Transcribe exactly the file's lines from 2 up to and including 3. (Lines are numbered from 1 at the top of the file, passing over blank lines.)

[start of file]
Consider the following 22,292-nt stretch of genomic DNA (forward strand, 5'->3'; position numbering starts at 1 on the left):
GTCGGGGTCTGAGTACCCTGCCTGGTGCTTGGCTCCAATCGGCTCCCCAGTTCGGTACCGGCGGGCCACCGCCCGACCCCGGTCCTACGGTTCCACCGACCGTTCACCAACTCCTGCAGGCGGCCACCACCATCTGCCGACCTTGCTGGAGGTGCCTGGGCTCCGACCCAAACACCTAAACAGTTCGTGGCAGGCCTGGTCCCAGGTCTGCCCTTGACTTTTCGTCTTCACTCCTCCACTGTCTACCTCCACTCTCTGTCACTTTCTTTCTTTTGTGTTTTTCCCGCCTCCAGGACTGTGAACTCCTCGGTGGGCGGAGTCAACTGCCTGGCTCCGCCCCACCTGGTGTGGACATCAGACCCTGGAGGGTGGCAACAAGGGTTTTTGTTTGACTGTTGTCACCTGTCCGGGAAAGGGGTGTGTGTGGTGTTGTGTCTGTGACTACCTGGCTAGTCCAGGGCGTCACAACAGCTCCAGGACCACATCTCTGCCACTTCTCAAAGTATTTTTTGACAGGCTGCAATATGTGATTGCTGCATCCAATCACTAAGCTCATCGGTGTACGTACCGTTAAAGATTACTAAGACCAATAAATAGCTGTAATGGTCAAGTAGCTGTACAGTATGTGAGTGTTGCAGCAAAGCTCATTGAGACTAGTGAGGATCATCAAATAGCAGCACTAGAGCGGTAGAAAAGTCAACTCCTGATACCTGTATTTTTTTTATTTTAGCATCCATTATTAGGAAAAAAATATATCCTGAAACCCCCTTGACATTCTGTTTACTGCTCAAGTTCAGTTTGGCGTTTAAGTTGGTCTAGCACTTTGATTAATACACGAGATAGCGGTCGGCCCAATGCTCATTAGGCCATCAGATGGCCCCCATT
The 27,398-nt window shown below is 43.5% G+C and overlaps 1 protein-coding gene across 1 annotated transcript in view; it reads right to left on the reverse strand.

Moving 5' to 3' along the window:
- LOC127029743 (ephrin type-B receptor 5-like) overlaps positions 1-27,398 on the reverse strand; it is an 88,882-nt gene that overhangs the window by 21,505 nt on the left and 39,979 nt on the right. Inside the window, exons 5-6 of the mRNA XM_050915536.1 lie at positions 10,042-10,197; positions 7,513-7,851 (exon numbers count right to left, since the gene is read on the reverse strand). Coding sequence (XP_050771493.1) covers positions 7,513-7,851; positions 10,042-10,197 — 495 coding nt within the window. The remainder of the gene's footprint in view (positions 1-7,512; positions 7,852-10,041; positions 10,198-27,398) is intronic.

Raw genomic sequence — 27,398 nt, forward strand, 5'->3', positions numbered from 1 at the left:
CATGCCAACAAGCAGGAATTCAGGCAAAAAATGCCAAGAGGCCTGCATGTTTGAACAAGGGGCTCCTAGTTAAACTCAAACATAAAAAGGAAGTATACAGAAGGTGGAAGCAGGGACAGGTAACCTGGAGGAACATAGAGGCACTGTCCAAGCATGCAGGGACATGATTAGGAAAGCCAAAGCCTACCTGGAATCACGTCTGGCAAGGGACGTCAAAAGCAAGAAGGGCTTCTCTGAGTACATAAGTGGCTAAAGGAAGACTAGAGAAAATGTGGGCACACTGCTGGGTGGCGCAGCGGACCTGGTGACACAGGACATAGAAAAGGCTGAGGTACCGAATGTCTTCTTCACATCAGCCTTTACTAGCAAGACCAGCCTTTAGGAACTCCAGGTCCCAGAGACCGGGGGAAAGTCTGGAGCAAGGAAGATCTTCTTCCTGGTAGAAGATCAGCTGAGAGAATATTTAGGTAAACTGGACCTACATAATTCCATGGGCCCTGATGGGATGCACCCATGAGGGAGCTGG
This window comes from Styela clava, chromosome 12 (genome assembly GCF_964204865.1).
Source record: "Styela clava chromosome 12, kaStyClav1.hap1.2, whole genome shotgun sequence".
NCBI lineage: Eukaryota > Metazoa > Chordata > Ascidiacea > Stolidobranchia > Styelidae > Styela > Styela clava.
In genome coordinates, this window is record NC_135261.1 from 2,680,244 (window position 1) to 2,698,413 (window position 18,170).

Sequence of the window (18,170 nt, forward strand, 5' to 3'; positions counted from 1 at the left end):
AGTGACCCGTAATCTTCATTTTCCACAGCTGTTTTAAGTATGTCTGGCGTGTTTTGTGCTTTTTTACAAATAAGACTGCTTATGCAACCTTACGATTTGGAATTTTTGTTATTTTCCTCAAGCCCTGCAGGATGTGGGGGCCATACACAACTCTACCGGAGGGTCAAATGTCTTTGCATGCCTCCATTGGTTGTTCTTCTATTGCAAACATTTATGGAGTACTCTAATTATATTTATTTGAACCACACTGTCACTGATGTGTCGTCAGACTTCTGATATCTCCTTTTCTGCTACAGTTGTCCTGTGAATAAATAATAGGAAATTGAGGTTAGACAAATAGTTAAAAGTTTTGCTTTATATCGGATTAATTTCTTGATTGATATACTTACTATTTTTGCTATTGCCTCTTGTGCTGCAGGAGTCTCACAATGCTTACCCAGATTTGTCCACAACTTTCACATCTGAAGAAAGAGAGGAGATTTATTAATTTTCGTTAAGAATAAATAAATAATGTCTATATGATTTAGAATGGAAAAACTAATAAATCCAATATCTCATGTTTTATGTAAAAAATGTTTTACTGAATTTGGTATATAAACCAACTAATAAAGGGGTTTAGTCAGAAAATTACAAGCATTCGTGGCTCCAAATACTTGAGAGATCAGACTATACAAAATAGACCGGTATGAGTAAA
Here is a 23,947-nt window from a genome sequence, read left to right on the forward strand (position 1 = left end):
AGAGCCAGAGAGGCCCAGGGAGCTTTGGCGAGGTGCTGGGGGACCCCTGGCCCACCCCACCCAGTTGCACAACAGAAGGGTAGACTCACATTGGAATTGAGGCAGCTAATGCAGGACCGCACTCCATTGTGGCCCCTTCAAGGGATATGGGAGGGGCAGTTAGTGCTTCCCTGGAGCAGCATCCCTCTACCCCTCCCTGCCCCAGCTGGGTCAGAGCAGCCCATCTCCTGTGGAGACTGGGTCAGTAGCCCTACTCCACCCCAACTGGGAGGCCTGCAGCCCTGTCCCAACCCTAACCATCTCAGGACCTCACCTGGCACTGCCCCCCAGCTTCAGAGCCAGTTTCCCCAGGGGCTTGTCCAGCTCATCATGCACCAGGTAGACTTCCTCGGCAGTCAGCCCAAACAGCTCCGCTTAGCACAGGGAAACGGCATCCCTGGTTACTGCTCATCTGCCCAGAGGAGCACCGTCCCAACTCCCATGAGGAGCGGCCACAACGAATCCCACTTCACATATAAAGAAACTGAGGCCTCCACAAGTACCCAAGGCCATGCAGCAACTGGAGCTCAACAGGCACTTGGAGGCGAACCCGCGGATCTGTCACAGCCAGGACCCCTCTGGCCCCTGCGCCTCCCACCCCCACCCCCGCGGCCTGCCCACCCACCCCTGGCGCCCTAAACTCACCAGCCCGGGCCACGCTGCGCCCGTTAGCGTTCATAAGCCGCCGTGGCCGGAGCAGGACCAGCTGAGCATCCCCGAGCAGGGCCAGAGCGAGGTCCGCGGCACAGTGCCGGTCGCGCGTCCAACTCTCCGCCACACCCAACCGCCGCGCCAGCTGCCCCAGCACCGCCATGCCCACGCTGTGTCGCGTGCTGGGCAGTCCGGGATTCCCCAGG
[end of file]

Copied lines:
GTCGGGGTCTGAGTACCCTGCCTGGTGCTTGGCTCCAATCGGCTCCCCAGTTCGGTACCGGCGGGCCACCGCCCGACCCCGGTCCTACGGTTCCACCGACCGTTCACCAACTCCTGCAGGCGGCCACCACCATCTGCCGACCTTGCTGGAGGTGCCTGGGCTCCGACCCAAACACCTAAACAGTTCGTGGCAGGCCTGGTCCCAGGTCTGCCCTTGACTTTTCGTCTTCACTCCTCCACTGTCTACCTCCACTCTCTGTCACTTTCTTTCTTTTGTGTTTTTCCCGCCTCCAGGACTGTGAACTCCTCGGTGGGCGGAGTCAACTGCCTGGCTCCGCCCCACCTGGTGTGGACATCAGACCCTGGAGGGTGGCAACAAGGGTTTTTGTTTGACTGTTGTCACCTGTCCGGGAAAGGGGTGTGTGTGGTGTTGTGTCTGTGACTACCTGGCTAGTCCAGGGCGTCACAACAGCTCCAGGACCACATCTCTGCCACTTCTCAAAGTATTTTTTGACAGGCTGCAATATGTGATTGCTGCATCCAATCACTAAGCTCATCGGTGTACGTACCGTTAAAGATTACTAAGACCAATAAATAGCTGTAATGGTCAAGTAGCTGTACAGTATGTGAGTGTTGCAGCAAAGCTCATTGAGACTAGTGAGGATCATCAAATAGCAGCACTAGAGCGGTAGAAAAGTCAACTCCTGATACCTGTATTTTTTTTATTTTAGCATCCATTATTAGGAAAAAAATATATCCTGAAACCCCCTTGACATTCTGTTTACTGCTCAAGTTCAGTTTGGCGTTTAAGTTGGTCTAGCACTTTGATTAATACACGAGATAGCGGTCGGCCCAATGCTCATTAGGCCATCAGATGGCCCCCATT
The 27,398-nt window shown below is 43.5% G+C and overlaps 1 protein-coding gene across 1 annotated transcript in view; it reads right to left on the reverse strand.